Looking in the mirror after breast cancer surgery


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Thomas Froehlich, M.D., M.S., the Medical Director of all cancer clinics at UT Southwestern’s Harold C. Simmons Cancer Center, says he has seen cancer care improve dramatically over the last few decades.

One thing I talk about with breast cancer patients is what treatment will do to their appearance.

Though stopping cancer is the foremost goal with any patient, some women worry about what they’ll look like in the mirror after surgery. We listen to and understand the importance of those feelings. We also know that part of our job is to make women aware of their options and to let them know about the great advances in breast cancer treatment.

For most of the past century, radical mastectomies were thought to be the safest way to stop breast cancer. In that procedure, surgeons removed breast tissue and the underlying muscle and lymph nodes. The surgery saved lives, but it was “radical,” leaving women with scarred, uneven chests.

Today, though, we can perform a lumpectomy in many cases, removing only the cancerous breast tissue and leaving behind the healthy tissue. Radiation treatment then follows surgery to halt the growth of cancer. We also can offer patients breast reconstruction, which, in many cases, leaves the breast looking almost as it did before surgery. Keep in mind, though, that breast surgery usually leaves the breast with little or no sensation.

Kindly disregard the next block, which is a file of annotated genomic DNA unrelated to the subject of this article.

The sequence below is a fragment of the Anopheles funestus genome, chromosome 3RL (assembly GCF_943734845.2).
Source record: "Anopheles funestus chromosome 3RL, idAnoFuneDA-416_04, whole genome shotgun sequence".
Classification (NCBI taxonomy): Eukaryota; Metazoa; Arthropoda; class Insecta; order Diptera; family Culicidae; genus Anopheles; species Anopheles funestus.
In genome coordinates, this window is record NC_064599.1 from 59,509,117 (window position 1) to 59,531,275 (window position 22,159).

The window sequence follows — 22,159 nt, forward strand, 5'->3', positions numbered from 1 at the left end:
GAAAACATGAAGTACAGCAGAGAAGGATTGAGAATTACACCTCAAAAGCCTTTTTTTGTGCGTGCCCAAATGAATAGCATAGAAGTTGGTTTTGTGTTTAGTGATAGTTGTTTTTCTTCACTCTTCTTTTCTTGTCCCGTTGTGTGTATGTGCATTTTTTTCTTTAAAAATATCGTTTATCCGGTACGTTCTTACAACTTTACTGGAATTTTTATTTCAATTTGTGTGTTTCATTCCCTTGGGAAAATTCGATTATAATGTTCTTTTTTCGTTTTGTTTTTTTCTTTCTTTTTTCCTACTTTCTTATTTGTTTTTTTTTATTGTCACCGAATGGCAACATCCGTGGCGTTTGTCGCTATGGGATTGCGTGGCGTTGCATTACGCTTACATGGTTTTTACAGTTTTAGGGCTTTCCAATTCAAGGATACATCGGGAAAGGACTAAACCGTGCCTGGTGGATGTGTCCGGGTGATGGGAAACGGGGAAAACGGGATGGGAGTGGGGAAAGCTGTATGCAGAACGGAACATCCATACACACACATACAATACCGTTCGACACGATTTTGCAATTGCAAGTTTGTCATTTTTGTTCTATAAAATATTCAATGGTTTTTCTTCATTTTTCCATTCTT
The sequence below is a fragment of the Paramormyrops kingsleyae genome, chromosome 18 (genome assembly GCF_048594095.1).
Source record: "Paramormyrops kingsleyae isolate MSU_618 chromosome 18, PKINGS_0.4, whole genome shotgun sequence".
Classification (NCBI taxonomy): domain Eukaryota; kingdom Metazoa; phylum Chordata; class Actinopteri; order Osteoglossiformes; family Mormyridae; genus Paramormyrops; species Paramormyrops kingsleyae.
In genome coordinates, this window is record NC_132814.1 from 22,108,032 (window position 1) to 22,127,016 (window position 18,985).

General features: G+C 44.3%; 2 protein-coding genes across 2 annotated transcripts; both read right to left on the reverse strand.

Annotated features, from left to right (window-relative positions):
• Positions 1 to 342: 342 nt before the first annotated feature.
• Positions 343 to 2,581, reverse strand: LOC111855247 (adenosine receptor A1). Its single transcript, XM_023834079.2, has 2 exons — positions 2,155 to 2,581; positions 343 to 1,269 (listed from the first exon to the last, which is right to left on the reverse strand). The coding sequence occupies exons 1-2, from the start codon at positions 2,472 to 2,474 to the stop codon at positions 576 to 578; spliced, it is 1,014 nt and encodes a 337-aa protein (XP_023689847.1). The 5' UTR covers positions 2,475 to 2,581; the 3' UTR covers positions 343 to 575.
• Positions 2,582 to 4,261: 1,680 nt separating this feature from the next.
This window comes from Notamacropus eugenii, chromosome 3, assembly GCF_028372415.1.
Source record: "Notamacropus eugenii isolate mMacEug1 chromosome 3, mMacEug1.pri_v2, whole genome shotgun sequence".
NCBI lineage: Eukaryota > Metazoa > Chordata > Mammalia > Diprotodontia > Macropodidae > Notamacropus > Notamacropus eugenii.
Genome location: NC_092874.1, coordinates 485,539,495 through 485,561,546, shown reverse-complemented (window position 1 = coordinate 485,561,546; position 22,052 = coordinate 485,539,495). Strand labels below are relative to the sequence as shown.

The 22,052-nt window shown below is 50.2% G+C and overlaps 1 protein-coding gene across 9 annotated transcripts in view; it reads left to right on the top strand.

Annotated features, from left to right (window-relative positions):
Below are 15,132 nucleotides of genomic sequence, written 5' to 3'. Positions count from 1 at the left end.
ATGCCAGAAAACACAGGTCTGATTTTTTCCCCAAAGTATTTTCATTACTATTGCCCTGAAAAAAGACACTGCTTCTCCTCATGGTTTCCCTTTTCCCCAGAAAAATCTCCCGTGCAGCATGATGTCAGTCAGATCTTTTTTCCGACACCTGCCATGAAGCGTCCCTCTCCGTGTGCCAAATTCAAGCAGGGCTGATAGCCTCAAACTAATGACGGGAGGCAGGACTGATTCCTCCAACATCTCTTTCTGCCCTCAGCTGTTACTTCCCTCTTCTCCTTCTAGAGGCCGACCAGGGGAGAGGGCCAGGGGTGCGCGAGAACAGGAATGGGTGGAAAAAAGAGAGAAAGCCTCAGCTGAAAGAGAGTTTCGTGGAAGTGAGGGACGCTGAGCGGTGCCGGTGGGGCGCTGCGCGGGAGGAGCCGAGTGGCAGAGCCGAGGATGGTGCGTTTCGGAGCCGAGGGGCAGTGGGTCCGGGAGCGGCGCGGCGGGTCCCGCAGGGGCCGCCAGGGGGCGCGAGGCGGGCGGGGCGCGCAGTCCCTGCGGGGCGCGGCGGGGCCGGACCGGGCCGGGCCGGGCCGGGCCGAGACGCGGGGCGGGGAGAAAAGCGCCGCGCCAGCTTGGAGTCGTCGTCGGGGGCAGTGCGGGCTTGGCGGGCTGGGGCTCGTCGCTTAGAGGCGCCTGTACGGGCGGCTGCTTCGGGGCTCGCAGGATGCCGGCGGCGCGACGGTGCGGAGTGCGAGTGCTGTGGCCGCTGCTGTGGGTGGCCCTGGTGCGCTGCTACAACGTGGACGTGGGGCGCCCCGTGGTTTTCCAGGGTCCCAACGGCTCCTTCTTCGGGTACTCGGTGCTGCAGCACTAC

In some cases, we must perform a mastectomy and remove more breast tissue. Modern mastectomies, however, spare the muscle, skin, and sometimes even the nipple. The plastic surgery team can replace breast tissue with a silicone implant. The team also can reconstruct a nipple and areola using tissue from other parts of the body. Some patients opt for a tattooed nipple and areola; 3-D tattooing offers excellent results.

Nipple-sparing surgery

We are excited to offer nipple-sparing breast cancer surgery to our patients at UT Southwestern. In this procedure, we extract the affected breast tissue through incisions – hidden beneath the breast – that spare the patient’s nipple and areola. The incisions are rarely seen, even in swimwear.

While this option is ideal, it is not for all patients. The surgery is usually reserved for younger patients, particularly those undergoing double mastectomies for cancer prevention. Preventative mastectomies are performed on women who have a genetic predisposition to developing breast cancer.

Inform yourself

If you have had a breast cancer diagnosis, make sure you do as much research as you can about your exact condition. Ask your doctor all your questions, and share your feelings and fears. We want to help you choose the best option for your particular condition.